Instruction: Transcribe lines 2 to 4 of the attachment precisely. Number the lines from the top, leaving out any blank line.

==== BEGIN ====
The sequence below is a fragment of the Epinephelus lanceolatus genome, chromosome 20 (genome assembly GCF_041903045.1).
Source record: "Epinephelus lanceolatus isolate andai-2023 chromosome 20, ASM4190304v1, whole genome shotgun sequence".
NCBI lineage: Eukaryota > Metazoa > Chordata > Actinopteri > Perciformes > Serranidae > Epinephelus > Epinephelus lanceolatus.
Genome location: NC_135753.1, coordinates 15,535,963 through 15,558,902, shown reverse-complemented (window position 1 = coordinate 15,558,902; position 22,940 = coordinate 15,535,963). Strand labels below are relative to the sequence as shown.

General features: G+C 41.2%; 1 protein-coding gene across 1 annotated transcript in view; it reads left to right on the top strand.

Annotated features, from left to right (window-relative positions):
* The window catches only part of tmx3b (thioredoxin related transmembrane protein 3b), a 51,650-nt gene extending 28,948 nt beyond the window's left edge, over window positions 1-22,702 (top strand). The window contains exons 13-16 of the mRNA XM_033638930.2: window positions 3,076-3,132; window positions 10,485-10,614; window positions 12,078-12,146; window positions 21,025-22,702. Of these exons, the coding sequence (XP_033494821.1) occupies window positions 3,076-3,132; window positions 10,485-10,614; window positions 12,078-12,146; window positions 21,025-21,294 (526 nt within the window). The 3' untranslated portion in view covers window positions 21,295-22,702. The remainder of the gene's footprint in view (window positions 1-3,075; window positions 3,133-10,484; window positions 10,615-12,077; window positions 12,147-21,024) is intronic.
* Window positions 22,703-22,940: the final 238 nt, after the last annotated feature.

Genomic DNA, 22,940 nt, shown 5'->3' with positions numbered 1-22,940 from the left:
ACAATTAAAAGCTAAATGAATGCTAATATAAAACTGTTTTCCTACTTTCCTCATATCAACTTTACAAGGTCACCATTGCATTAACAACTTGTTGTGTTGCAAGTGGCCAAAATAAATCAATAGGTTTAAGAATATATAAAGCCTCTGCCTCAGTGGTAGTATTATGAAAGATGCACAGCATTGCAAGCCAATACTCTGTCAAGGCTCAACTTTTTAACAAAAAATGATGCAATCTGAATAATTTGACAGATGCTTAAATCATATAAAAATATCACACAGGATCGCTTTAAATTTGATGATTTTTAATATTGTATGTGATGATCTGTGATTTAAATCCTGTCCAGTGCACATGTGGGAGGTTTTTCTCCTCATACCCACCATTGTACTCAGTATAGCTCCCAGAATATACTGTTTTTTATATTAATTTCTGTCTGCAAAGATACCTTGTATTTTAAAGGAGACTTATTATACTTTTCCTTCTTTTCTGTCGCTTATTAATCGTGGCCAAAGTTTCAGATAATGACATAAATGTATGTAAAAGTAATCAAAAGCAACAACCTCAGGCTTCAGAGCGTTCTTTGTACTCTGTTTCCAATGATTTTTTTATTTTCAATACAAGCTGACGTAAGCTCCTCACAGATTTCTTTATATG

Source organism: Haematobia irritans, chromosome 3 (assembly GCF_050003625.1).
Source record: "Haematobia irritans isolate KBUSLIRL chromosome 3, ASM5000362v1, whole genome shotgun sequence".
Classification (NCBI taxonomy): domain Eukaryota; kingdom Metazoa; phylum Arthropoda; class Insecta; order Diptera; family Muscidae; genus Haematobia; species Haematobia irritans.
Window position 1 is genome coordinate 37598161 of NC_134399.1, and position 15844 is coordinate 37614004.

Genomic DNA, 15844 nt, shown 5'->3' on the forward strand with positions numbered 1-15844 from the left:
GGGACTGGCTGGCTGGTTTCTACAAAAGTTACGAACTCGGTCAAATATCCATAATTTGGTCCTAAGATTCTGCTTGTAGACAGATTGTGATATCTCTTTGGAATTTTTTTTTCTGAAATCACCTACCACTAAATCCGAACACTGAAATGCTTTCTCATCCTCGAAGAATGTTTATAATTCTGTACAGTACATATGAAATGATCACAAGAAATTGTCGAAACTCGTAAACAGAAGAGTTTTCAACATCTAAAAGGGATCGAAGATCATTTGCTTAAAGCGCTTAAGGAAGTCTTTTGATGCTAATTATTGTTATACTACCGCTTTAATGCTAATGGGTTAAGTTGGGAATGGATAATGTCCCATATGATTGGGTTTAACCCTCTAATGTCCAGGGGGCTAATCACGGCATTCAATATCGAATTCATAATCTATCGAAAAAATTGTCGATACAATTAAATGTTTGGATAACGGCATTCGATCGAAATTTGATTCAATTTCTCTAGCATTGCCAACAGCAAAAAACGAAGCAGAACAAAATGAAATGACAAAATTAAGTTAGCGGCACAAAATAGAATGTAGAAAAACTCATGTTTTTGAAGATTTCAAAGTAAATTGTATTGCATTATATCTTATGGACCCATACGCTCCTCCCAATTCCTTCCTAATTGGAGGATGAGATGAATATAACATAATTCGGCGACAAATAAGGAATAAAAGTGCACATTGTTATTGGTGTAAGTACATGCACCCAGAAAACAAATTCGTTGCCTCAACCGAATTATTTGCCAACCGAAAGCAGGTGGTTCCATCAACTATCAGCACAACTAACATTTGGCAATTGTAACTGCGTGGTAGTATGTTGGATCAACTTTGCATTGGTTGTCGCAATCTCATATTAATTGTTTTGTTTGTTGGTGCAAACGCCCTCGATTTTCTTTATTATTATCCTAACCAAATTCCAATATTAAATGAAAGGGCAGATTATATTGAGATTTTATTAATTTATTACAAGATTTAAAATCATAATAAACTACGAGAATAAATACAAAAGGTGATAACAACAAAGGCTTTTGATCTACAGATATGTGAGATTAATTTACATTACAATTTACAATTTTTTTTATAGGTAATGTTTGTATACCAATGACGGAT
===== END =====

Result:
Source record: "Epinephelus lanceolatus isolate andai-2023 chromosome 20, ASM4190304v1, whole genome shotgun sequence".
NCBI lineage: Eukaryota > Metazoa > Chordata > Actinopteri > Perciformes > Serranidae > Epinephelus > Epinephelus lanceolatus.
Genome location: NC_135753.1, coordinates 15,535,963 through 15,558,902, shown reverse-complemented (window position 1 = coordinate 15,558,902; position 22,940 = coordinate 15,535,963). Strand labels below are relative to the sequence as shown.